Photo of Guysborough courtesy Derek Hendsbee
Fred and Mary Worsh have chosen the Rural Communities Foundation of Nova Scotia to administer a legacy scholarship fund that the couple has directed to some day help deserving students in Guysborough and Antigonish counties. The fund will be established to help students enrolled in four-year, post-secondary academic programs. For Fred Worsh, the establishment of a legacy fund represents a full circle moment. It is his chance to pay forward the gift that he received from a similar fund set up more than 60 years ago in his hometown of Rockland, Massachusetts. The money he received, interest-free, from that education fund enabled him to attend the Massachusetts Institute of Technology (MIT). It changed the trajectory of his life and now he hopes that the fund he and his wife establish will have the same impact on selected students from rural Nova Scotia.
Born just before the outbreak of the Second World War, he was a young boy when he first visited his mother’s Queensport, Nova Scotia home on Chedabucto Bay. Nova Scotia was again to play a role in his life when he attended a geological field school while a student at MIT. He remembers his fascination with Crystal Cliffs outside of Antigonish, where the crystalline formations in the exposed calcium sulfate outcroppings still glisten in the sun. He served as a lieutenant in the Army Corps of Engineers and enjoyed a career with Corning Inc. (Corning Glass Works). As a geo-physicist he had a ringside seat in many major advancements in the technology of glass production, including the fibre-optic revolution.
In retirement he and his wife now live comfortably, dividing their time between Shallotte, North Carolina and the Nova Scotia property in Queensport that had been in the family for generations. Rebuilding the original homestead is a labour of love that lures him back to Nova Scotia each year. “I still wouldn’t call it exactly livable, but we’re getting there,” he says of his retirement project.
His has been a life of promise realized and he owes that, in part, to the helping hand he was given. “A local woman there in my hometown of Rockland, Massachusetts made a bequest for that purpose. I benefited. Both of my brothers benefited. Now I want to return this the same way,” he says in explaining why he and his wife are creating this legacy gift. They have left bequests in their wills to provide college level scholarships in Rockland, Massachusetts, in Nova Scotia and in North Carolina. When he began searching, Worsh says the Rural Communities Foundation of Nova Scotia provided the perfect fit. “That was the organization that would do something of this nature in Nova Scotia,” he says, adding that he believes in the general mandate of the organization, which is to support and sustain rural communities throughout Nova Scotia. “We’re getting way to urbanized,” he says.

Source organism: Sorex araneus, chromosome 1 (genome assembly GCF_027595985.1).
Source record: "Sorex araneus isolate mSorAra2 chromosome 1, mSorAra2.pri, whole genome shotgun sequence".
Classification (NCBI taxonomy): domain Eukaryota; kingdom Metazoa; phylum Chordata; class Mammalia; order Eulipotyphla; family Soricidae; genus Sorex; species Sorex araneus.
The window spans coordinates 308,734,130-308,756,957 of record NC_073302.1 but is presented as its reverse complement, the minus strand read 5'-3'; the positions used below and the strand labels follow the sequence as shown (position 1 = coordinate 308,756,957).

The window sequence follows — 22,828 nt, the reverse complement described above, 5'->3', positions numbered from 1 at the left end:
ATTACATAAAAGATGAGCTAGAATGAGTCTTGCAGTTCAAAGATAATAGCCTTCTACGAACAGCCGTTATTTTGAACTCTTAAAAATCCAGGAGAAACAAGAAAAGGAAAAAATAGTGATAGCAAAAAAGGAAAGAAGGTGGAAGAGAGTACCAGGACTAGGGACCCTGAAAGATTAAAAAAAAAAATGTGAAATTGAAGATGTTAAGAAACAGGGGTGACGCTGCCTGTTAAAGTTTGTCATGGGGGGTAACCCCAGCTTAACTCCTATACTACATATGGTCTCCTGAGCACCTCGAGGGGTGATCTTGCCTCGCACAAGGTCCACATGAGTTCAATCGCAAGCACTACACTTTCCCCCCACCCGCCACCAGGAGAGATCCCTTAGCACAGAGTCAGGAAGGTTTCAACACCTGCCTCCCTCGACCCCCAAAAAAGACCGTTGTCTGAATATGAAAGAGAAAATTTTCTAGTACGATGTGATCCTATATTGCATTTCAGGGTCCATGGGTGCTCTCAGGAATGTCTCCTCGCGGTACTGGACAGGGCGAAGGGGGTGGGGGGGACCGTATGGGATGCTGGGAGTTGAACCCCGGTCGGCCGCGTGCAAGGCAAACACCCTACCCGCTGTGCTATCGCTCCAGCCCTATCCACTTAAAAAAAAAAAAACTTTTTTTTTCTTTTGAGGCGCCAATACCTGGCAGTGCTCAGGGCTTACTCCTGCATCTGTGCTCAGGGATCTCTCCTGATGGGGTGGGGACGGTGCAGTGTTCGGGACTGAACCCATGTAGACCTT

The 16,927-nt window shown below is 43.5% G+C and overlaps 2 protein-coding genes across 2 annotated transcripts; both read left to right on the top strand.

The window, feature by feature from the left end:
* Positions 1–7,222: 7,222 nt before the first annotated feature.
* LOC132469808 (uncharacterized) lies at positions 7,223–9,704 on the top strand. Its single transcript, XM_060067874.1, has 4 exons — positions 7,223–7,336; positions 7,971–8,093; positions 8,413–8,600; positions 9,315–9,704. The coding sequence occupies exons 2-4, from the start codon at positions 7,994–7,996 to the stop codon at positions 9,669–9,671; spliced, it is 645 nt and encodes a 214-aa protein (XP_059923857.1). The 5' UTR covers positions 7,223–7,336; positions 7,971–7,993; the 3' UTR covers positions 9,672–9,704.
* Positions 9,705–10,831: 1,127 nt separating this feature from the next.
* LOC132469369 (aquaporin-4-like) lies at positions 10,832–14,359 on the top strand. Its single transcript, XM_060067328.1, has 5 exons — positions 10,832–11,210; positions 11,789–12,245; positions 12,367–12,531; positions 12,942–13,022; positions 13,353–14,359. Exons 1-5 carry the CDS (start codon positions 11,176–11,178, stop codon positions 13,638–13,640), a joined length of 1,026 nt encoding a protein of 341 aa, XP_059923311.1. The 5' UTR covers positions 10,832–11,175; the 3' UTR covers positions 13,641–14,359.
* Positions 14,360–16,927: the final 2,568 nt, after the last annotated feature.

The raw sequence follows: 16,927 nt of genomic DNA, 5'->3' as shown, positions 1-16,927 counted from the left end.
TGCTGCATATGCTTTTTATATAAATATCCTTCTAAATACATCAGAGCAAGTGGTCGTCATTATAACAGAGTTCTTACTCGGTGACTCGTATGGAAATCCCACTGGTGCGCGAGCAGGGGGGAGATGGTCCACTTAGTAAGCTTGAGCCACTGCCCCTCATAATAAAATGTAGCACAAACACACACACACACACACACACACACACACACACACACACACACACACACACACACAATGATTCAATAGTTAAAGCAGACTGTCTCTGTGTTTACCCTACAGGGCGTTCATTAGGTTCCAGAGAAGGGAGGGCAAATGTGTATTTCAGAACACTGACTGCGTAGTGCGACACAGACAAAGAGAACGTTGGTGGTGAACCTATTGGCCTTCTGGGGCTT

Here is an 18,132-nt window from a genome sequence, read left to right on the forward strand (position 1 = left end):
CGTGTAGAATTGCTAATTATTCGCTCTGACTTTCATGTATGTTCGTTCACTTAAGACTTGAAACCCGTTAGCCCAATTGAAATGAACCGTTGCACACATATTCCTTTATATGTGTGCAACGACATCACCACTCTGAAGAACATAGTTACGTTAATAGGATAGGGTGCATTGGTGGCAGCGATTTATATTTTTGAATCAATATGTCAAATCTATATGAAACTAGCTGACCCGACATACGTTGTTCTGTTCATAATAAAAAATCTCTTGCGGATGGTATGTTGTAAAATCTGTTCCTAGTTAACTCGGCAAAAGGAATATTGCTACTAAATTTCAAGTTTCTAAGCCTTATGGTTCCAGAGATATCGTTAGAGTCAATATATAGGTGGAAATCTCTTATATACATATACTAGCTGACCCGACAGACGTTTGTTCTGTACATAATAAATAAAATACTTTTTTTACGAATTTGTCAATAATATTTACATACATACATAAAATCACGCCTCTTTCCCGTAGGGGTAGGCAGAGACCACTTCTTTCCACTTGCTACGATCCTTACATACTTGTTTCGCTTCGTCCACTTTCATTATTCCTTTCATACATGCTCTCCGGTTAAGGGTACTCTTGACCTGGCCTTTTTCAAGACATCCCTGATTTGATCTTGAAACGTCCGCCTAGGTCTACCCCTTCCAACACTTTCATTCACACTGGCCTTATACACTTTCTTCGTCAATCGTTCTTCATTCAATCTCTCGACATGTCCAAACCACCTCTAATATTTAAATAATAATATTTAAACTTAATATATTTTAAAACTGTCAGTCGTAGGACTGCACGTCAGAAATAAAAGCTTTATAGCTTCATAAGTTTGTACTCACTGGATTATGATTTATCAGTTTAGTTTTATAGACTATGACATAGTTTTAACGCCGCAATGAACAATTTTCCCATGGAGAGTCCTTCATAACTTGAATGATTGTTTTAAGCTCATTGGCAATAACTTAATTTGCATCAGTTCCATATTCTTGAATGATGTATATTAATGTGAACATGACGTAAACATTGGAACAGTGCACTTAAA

Rural Communities Foundation of Nova Scotia (RCF) manages a growing collection of endowed funds that are used to enhance the quality of life in areas designated by the fund donors. The funds are pooled and the investment portfolio supervised. The income from the portfolio is made available for distribution to support charitable activities in local communities. Through our affiliation with Community Foundations Canada, RCF offers those seeking to make a philanthropic gift several options for giving. In some instances the donors remain actively involved in helping direct the fund. Others can direct their giving to support a specific non-profit organization or, as in the Worshes’ case, both a specific geographical area and a specific purpose – scholarships for university-bound students. Worsh says, though the scholarships, come without strings attached, “hopefully recipients will do the same thing we have done, which is repay back into it to keep it going.”
Although Fred Worsh didn’t get to meet his benefactor, nor is it likely will any of the future recipients of his education fund meet him, there is satisfaction in anticipating the difference it may make in their lives. “None of us get where we are on our own in this world. None of us,” he says.